This month I’m talking to Sue McCain, the designer behind Vermont Fiber Designs, Sue’s original knitwear line and Basix, which focuses exclusively on patterns that are top-down set-in-sleeve sweaters are worked in Stockinette stitch.
These monthly features of other creative businesses are a way for all of us to get to know these wonderful makers; it has been a long-time interest of mine to explore how other creative people make their way as professionals.
I’ve known Sue McCain as a design colleague for years. She and I have similarly inquiring minds so I always look forward to her asking questions on the tech editor list or elsewhere. This is the first time I’ve talked to her in-depth about her businesses.
Welcome Sue McCain!
Q: I’m always curious about who has been instrumental in each creative person’s finding their path. Who do you credit with help or mentoring?
A: For most of my working life, I worked at a series of temporary administrative jobs that gave me no sense of joy or satisfaction whatsoever; I was bored and miserable. My only enjoyment at work was when I could knit on my lunch hour.
Determined to find work that I could get excited about, I started talking to a career coach and reading career development books. The one thing that sparked my interest was the idea of designing knitting patterns. But who does that, right? I didn’t think at the time that I could create a life out of designing, but I certainly felt that it was worth pursuing the idea of working in the yarn industry.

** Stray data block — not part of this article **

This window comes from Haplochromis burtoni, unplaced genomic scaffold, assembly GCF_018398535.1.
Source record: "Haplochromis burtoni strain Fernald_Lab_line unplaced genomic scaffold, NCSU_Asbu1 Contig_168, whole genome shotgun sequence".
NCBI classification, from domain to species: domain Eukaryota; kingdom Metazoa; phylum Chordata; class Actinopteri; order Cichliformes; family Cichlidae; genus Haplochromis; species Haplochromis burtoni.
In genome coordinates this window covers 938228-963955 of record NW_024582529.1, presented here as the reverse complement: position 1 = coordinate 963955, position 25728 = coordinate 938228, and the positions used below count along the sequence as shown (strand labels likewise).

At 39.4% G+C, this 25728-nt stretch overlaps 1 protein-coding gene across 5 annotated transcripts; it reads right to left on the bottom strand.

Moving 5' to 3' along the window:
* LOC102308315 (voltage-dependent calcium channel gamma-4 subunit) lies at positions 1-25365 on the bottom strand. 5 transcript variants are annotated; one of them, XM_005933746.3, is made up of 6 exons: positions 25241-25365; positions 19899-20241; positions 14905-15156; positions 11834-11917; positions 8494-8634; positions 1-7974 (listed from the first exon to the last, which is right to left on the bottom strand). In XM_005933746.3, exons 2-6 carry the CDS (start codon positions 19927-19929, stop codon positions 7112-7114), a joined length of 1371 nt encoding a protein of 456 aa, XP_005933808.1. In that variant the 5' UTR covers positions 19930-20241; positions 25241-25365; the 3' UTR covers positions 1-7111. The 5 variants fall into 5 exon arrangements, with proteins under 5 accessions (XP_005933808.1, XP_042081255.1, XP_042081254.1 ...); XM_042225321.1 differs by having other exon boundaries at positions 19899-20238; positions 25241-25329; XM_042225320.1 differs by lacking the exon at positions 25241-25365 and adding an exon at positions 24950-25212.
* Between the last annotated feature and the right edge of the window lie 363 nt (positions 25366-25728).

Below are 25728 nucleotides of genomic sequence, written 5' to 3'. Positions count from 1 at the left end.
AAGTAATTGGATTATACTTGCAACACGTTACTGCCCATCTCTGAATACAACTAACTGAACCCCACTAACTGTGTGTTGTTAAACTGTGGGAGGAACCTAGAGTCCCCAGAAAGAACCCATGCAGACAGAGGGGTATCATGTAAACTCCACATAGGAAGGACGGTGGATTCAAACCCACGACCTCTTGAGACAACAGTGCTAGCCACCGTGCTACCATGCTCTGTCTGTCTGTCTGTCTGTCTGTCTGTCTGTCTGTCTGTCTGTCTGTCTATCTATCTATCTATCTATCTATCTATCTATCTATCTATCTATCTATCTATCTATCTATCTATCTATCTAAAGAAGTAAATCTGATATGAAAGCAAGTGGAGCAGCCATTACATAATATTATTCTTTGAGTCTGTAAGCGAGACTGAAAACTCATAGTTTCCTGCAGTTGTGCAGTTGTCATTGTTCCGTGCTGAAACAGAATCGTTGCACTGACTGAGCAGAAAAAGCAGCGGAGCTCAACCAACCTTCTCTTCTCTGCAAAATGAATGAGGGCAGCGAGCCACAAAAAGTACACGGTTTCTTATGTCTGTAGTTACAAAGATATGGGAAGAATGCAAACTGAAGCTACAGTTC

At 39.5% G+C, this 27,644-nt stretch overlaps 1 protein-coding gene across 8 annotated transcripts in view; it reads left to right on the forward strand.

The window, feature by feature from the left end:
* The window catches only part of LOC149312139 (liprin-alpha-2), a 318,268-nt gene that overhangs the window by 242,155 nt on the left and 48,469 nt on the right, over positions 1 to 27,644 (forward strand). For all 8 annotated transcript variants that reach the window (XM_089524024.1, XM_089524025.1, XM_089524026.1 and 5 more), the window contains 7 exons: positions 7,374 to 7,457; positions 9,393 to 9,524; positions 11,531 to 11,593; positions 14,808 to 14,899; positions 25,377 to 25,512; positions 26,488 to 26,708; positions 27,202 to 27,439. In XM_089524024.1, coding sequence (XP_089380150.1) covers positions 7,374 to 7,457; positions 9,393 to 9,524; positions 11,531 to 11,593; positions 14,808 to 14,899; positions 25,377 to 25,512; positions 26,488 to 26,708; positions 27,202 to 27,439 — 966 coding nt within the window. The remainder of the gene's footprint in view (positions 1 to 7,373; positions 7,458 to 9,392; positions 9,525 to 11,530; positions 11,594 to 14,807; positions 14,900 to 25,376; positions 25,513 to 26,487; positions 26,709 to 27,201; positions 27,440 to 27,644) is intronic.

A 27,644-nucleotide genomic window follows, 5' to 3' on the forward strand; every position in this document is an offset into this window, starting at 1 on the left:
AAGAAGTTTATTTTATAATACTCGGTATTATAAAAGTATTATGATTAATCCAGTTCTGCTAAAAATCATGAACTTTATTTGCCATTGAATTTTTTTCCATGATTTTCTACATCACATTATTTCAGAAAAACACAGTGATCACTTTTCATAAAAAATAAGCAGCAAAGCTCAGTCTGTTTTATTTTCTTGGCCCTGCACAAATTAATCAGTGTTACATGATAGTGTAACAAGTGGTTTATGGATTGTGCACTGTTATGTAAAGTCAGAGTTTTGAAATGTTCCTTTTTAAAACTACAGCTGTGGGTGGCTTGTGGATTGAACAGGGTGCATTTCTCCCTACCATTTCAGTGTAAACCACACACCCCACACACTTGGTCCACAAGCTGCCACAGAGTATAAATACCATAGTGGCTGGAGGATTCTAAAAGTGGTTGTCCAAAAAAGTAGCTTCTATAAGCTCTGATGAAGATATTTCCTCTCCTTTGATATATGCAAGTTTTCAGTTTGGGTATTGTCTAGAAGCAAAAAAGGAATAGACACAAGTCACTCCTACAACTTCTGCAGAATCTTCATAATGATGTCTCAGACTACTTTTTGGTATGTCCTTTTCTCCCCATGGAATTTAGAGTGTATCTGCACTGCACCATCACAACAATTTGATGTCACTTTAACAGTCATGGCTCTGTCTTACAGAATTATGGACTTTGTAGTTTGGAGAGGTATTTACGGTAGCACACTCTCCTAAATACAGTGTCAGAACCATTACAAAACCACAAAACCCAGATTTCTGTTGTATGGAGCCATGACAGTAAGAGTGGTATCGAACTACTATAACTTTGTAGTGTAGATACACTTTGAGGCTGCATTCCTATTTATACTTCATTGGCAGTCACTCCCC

On the advice of my coach, I contacted a few local yarn companies for an informational interview. One of them was Classic Elite Yarns, who was hiring at the time – and they hired me in customer service. While I worked for them, I got very involved in the development of their pattern collections, and I learned a ton about the ins and outs of pattern writing and grading. I also met Dee Neer (who became my first technical editor) and Jan Chappelle (a sales rep for Classic Elite Yarns who later became my first pattern distributor).
After moving from Massachusetts to Vermont, I did some freelance designing for Classic Elite Yarns and eventually started my own pattern line – Vermont Fiber Designs. While getting my patterns up and running, Dee, my tech editor, recommended that I contact two of her clients who were looking for additional technical editing help, and just like that I became a knitting technical editor, which I still do to this day.
Through tech editing, I’ve been privileged to work with some great publishers, magazines, and yarn companies, and with amazing and inspiring designers, including Norah Gaughan, Veronik Avery, Amy Herzog, and Wendy Bernard, all of whom have taught me a lot about designing.
I was so taken with Wendy’s top-down sweater patterns from her Custom Knits series that I decided to launch my Basix pattern line. While my Vermont Fiber Designs patterns allow me to work on whatever appeals to me in the moment in terms of shape, function, and stitch pattern, my Basix patterns (which are always seamless top-down set-in-sleeve sweaters, worked only in Stockinette stitch except for the trim) require me to channel my creativity within the top-down structure of the sweater, which I find fascinating.
We do have the best job, don’t we! The designing part is always so engaging, but even the technical parts keep me on my toes.